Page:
Common antibiotics could be causing birth defects - says a recent study

  • A recent cohort study warns pregnant women using antibiotics erythromycin, clarithromycin, and azithromycin.

  • Findings of the study are based on the Clinical Practice Research Datalink (CPRD) records, a huge scale primary care database covering 6.9% of the UK population.

  • The study asks safety leaflets to report the concerns about the safety of these antibiotics and recommend alternatives for pregnant women in their first trimester.
A new study advises pregnant women to avoid the most commonly prescribed macrolide antibiotics like erythromycin, clarithromycin, and azithromycin and penicillin especially during the first trimester which is crucial for the healthy formation of the baby. The large scale population based cohort study suspects there are connections between using macrolide antibiotics during pregnancy and the most common malformations and other defects in the growing fetus that could result in a range of disorders in children after birth.

The study group

The study cohort consisted of 104,605 children born between 1990 and 2016 whose mothers used one macrolide monotherapy such as erythromycin, clarithromycin or azithromycin or a penicillin monotherapy between the fourth gestational week and delivery. Two negative cohorts included 82,314 children whose mothers used macrolides or penicillin before they conceived the child and 53,735 children who were the siblings of the children considered for the cohort study.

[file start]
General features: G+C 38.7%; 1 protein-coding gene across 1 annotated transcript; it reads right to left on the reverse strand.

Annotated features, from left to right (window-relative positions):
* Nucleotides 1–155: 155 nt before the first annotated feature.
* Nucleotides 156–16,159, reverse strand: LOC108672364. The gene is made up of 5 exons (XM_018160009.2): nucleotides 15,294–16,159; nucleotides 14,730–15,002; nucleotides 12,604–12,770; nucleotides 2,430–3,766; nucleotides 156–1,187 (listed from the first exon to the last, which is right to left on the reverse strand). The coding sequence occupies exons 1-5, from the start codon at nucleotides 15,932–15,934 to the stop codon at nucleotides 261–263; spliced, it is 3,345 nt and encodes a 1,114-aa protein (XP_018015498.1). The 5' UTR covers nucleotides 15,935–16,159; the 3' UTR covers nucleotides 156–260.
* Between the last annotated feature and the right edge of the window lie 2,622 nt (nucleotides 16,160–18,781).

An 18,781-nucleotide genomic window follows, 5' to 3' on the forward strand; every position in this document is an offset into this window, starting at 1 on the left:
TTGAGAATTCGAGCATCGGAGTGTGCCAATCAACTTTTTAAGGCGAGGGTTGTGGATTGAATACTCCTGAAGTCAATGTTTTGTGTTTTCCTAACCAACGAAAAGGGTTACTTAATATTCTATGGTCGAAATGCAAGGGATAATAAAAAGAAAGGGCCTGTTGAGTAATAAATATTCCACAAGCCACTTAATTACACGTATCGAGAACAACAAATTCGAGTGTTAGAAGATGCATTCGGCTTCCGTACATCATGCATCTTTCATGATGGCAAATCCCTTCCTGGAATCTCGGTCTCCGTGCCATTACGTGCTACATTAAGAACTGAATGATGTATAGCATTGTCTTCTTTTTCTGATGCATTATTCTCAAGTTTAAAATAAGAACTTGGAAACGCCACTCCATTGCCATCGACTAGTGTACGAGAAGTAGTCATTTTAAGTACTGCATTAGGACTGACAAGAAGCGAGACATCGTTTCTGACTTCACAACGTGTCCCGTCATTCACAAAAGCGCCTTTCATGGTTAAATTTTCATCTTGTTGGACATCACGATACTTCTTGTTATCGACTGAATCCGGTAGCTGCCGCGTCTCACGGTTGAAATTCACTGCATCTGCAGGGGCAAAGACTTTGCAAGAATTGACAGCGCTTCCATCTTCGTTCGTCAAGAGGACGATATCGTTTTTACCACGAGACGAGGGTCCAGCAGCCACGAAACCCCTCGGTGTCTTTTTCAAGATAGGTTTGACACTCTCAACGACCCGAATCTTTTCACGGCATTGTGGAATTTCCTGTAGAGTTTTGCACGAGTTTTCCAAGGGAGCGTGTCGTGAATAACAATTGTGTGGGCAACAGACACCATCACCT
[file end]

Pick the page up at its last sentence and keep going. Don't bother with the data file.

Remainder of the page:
Findings of the study

The study has significant number of valid observations to suspect the risks of any major malformations and a range of system specific malformations connected to nervous, gastrointestinal, genital, urinary and cardiovascular systems following the prescription of a monolide or penicillin during any one of the trimesters or anytime during the pregnancy period. In addition, the study also suspects the risks of cerebral palsy, epilepsy, attention deficit hyperactivity disorder, autism spectrum disorder, and some others.


The study suspects a strong correlation between using macrolide antibiotics during the first trimester of the pregnancy which increased the risk of a number of major malformations, especially the cardiovascular malformations when compared with penicillin antibiotics. Prescribing macrolides during the pregnancy could result in genital malformations. Hence the study concludes that the safety leaflets accompanying these medicines must state the safety concerns associated with the use of these medicines and must warn the customers to use them with caution during pregnancy. Also, the drug manufacturers must also mention some alternatives to these prescriptions until further researches come out with some more valid findings and recommendations


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